PhD defense: Fredrik Petersson and the League against Imperialism…

It is always great to see archive-based research on the history of transnational organizations and networks in the 1920s-1930s. This is, as Fredrik Petersson emphasizes in his work, “lost History” at its best: not only does these organizations’ work seem like a failure in the grand scheme of things – there is also a gaping gulf between their preoccupations, the world they operated in, and ours. It takes an effort to withdraw from the shadow of 1939-1945 and think about what these organizations meant for the people of these times, what were their activities, their networks, and their legacy.

This is exactly what Fredrik Petersson did in a PhD he presented today at the Åbo Akademi, in Turku. The subject was Willi Münzenberg, the League against Imperialism, and the Comintern, 1925-1933. While not exactly my field of studies, I got four insights from the work that I could use for my own research.

. First, the use Petersson did of the networks surrounding Münzenberg and characterizing the work of the League. The League appeared like a conglomerate of organizations and people, and this network analysis is extremely interesting.

. Second, the way he framed his work into the study of “lost History”, the “gaps and silences in the historical record”, to quote Josephine Fowler. The 1920s organizations revolving around the Comintern are parts of this lost history in more than one way: they are linked to communism, an ideology that lost; they were mostly undone in World War II, and their legacy mocked by those who rebuilt Western Europe after 1945; they are by necessity transnational, and thus beyond the scope of classical national historiographies; they are linked to decolonization and anti-colonialism, and thus still marginal in Western European historical thought. But for the people who worked in these networks and for their times, those were important things – less momentous, one can argue, than “what Hitler and Chamberlain did”, but nonetheless worthy of our attention if one is to understand what went on in those times.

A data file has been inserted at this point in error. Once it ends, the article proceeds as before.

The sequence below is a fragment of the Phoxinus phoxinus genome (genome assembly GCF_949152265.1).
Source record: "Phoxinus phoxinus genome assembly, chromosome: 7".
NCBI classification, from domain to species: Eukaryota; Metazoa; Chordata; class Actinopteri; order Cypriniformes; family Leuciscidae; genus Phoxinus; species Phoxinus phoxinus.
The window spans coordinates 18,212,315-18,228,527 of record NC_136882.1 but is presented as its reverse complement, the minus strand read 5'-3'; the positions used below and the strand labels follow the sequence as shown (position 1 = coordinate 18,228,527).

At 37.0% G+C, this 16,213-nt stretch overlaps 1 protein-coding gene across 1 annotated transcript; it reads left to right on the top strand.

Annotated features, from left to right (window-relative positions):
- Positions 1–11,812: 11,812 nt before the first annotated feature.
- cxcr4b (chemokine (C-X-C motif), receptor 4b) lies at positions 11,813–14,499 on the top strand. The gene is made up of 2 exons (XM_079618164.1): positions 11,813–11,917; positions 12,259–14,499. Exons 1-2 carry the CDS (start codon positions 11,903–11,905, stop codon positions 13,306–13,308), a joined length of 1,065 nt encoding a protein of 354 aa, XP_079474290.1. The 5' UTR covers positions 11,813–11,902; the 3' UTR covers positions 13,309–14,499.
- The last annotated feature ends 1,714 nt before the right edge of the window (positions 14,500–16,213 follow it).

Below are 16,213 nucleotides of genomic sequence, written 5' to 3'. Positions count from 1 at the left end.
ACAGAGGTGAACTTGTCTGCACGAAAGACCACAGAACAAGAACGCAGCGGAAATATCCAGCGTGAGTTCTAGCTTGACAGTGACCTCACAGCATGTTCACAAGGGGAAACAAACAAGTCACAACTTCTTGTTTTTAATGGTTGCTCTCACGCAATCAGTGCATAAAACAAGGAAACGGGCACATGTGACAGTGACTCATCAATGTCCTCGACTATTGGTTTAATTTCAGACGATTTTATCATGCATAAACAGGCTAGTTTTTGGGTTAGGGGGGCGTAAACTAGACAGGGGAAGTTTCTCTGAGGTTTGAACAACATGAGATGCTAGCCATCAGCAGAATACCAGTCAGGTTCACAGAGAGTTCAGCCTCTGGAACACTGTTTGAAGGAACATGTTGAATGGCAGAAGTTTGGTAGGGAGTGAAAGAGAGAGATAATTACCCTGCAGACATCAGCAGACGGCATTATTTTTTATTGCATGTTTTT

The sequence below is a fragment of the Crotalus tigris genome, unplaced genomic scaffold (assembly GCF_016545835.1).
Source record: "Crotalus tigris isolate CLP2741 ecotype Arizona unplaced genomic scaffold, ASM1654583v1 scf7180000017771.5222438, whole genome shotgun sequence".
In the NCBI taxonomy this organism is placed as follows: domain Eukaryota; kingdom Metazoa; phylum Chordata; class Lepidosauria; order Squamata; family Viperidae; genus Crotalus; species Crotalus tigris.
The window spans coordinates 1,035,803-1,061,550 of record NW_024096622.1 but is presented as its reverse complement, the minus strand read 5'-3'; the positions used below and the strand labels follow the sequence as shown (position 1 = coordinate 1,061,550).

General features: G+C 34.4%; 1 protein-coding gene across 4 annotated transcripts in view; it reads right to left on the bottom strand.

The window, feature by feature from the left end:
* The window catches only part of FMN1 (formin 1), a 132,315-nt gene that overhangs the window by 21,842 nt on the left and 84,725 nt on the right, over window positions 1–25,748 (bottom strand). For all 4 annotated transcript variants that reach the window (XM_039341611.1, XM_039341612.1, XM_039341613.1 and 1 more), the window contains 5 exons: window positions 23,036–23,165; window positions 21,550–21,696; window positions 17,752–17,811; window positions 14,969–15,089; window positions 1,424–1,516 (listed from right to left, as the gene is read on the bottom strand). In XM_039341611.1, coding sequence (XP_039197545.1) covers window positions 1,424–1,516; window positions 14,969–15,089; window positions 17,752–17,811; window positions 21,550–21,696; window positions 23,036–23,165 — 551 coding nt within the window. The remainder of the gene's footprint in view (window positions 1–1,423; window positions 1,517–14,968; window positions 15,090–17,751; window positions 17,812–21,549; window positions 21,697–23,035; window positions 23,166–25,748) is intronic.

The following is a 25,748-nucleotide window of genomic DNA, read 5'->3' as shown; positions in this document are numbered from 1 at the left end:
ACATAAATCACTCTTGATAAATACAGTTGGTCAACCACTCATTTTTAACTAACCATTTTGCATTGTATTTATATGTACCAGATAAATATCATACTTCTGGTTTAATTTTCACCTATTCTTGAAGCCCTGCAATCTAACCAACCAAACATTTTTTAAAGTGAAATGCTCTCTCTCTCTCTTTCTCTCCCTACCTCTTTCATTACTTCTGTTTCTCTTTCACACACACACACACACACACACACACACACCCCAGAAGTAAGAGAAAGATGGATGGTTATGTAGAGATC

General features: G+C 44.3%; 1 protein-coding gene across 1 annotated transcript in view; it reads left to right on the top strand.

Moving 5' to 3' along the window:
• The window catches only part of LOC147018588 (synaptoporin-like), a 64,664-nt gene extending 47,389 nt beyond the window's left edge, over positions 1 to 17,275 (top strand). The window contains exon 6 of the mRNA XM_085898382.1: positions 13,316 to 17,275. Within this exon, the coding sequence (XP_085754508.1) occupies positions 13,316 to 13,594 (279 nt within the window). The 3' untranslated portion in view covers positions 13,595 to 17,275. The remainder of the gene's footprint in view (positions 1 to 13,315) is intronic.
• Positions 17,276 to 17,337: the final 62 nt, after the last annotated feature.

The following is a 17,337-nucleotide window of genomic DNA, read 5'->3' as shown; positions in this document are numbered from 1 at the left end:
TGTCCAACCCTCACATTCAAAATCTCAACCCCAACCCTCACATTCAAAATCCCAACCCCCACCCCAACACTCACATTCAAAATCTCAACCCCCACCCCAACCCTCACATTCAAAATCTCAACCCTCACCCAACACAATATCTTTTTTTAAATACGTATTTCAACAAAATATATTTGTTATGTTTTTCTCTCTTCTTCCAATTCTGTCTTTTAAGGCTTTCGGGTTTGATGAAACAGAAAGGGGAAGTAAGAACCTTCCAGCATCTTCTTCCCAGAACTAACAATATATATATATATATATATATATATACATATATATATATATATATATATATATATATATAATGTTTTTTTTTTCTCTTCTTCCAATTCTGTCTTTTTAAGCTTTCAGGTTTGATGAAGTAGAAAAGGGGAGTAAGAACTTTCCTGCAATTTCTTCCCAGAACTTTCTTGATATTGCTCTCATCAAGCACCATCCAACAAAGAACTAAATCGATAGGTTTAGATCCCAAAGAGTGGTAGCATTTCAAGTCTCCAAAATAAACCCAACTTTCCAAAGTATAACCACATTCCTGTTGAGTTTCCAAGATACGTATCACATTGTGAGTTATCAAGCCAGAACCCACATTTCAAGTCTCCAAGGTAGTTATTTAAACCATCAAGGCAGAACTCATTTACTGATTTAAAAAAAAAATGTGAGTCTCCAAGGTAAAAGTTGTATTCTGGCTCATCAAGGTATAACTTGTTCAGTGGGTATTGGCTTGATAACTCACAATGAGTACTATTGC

. Petersson also had a little thing on Berlin as a place where the League’s secretariat worked. He used human geography and especially Doreen Massey and Pat Jess’s work in order to question the role of Berlin as a setting, a scene of possibilities and limitations for the people working there. This is something I would like to do when continuing to look at diplomats in Paris; like Berlin, Paris was a scene to a play, an actor in the lives of these diplomats, physically located networks and places of power, etc. It brought to mind this call for papers of the Diplomatic Cultures network.

. Finally, Petersson brought up prosopography as an approach susceptible to help make sense of networks of like-minded people working in specific, transnational spaces.

A very small gripe, to finish with, and nothing that takes away from the quality of Petersson’s extremely thorough work. Looking through the table of contents and the bibliography, I wondered how much academic and linguistic affiliations shaped the way this work was framed. Obviously, the PhD has strong roots in Comintern studies, and it did not communicate much with significant bodies of literature dealing for example with the League of Nations, 1920s transnational networks and the like (no Patricia Clavin, Andrew Webster or Susan Pedersen in the bibliography). It was also a study of which secondary literature was mostly German and English – nothing in French, despite the very vivid body of research on the subject that exists in French. Minor things, to be sure – but they show us how much the universal village of academic research, transcending academic divisions and language barriers, still is a distant horizon…

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